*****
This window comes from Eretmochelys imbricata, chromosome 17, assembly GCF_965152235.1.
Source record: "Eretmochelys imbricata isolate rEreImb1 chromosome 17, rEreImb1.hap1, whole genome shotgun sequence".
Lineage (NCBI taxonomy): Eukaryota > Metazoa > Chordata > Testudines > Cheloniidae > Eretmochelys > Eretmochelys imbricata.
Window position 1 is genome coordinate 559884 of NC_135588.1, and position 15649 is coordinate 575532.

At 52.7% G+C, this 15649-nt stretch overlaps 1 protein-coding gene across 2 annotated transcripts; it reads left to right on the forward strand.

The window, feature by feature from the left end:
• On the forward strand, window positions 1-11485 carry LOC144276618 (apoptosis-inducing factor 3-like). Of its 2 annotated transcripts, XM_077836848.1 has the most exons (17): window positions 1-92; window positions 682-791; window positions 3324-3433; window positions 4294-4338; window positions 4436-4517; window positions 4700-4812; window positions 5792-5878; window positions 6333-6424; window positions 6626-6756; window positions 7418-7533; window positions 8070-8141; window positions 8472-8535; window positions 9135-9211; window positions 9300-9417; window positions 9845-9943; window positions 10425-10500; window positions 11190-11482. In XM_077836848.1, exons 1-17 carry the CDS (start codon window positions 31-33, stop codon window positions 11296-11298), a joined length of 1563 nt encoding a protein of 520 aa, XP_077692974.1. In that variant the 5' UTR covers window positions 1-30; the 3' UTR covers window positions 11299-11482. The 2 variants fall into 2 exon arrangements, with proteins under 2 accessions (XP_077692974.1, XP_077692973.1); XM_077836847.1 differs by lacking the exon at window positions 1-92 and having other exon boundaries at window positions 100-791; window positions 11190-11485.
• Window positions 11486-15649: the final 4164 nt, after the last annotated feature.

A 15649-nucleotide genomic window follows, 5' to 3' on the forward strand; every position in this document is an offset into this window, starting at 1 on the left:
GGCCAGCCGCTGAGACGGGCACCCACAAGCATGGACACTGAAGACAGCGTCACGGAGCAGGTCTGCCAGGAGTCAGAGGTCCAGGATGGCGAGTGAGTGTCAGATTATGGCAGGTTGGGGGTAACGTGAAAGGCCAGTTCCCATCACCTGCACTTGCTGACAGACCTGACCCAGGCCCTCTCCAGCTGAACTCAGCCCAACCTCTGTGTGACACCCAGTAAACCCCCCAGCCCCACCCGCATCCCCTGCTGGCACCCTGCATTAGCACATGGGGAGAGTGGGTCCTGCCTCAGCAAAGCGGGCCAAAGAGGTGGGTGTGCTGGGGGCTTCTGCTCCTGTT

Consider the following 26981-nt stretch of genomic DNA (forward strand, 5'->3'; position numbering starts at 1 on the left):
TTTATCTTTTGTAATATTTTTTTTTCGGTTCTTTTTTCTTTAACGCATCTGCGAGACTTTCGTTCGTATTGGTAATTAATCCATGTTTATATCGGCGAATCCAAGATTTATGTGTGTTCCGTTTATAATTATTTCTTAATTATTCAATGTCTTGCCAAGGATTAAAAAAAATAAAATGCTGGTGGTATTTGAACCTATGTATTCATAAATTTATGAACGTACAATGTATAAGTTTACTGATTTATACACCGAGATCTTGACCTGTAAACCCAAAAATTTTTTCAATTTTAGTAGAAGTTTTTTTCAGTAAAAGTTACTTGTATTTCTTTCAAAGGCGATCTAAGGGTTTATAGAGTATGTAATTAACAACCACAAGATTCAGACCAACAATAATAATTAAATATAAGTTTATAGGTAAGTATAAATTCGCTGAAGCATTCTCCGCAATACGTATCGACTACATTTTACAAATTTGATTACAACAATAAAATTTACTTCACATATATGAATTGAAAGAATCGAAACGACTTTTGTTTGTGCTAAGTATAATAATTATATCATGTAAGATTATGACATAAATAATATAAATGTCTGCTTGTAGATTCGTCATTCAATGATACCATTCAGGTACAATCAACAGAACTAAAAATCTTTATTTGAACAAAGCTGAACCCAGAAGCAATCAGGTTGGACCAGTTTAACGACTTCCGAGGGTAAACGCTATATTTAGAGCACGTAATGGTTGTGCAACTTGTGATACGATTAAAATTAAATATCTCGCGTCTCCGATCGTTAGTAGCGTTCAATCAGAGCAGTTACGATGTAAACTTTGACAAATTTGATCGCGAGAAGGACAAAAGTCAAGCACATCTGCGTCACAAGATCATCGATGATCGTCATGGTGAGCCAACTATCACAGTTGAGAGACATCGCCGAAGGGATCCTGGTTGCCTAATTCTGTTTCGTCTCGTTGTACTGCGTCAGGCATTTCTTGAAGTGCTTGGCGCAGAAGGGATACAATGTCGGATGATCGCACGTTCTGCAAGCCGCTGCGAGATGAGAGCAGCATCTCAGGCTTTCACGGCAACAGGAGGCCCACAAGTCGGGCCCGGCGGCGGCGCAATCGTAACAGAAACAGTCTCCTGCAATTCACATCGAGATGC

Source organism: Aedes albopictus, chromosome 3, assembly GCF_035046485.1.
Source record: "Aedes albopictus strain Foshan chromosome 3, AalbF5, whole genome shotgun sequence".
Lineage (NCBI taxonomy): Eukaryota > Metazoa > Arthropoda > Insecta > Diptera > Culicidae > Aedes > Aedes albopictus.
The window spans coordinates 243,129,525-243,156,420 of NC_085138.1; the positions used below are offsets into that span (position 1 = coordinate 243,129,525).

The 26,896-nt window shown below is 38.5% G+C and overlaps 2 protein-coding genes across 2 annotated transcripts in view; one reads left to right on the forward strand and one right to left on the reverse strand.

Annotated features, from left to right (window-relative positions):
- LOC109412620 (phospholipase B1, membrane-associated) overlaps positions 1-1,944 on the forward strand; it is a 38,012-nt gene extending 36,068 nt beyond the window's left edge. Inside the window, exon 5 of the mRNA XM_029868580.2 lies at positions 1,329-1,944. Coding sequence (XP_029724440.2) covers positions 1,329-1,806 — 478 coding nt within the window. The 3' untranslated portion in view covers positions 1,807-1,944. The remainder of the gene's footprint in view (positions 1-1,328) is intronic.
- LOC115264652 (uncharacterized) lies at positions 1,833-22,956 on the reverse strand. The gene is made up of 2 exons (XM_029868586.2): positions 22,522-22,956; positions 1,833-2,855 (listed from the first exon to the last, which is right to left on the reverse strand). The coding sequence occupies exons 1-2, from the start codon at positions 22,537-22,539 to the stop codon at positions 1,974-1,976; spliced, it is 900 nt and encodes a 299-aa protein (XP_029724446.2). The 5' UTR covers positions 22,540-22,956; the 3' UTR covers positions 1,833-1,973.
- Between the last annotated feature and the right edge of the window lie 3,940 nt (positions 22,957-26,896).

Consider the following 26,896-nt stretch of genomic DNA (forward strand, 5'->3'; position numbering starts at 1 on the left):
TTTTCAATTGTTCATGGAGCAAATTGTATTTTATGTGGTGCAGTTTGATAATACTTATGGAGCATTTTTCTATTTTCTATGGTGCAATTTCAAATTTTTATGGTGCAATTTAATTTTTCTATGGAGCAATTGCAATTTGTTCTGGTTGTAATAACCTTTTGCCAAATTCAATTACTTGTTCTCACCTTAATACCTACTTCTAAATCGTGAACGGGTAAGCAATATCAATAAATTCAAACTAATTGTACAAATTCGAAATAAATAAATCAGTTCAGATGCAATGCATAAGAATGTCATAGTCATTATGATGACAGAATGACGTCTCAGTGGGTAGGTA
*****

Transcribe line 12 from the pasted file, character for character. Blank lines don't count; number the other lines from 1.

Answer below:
TTTATCTTTTGTAATATTTTTTTTTCGGTTCTTTTTTCTTTAACGCATCTGCGAGACTTTCGTTCGTATTGGTAATTAATCCATGTTTATATCGGCGAATCCAAGATTTATGTGTGTTCCGTTTATAATTATTTCTTAATTATTCAATGTCTTGCCAAGGATTAAAAAAAATAAAATGCTGGTGGTATTTGAACCTATGTATTCATAAATTTATGAACGTACAATGTATAAGTTTACTGATTTATACACCGAGATCTTGACCTGTAAACCCAAAAATTTTTTCAATTTTAGTAGAAGTTTTTTTCAGTAAAAGTTACTTGTATTTCTTTCAAAGGCGATCTAAGGGTTTATAGAGTATGTAATTAACAACCACAAGATTCAGACCAACAATAATAATTAAATATAAGTTTATAGGTAAGTATAAATTCGCTGAAGCATTCTCCGCAATACGTATCGACTACATTTTACAAATTTGATTACAACAATAAAATTTACTTCACATATATGAATTGAAAGAATCGAAACGACTTTTGTTTGTGCTAAGTATAATAATTATATCATGTAAGATTATGACATAAATAATATAAATGTCTGCTTGTAGATTCGTCATTCAATGATACCATTCAGGTACAATCAACAGAACTAAAAATCTTTATTTGAACAAAGCTGAACCCAGAAGCAATCAGGTTGGACCAGTTTAACGACTTCCGAGGGTAAACGCTATATTTAGAGCACGTAATGGTTGTGCAACTTGTGATACGATTAAAATTAAATATCTCGCGTCTCCGATCGTTAGTAGCGTTCAATCAGAGCAGTTACGATGTAAACTTTGACAAATTTGATCGCGAGAAGGACAAAAGTCAAGCACATCTGCGTCACAAGATCATCGATGATCGTCATGGTGAGCCAACTATCACAGTTGAGAGACATCGCCGAAGGGATCCTGGTTGCCTAATTCTGTTTCGTCTCGTTGTACTGCGTCAGGCATTTCTTGAAGTGCTTGGCGCAGAAGGGATACAATGTCGGATGATCGCACGTTCTGCAAGCCGCTGCGAGATGAGAGCAGCATCTCAGGCTTTCACGGCAACAGGAGGCCCACAAGTCGGGCCCGGCGGCGGCGCAATCGTAACAGAAACAGTCTCCTGCAATTCACATCGAGATGC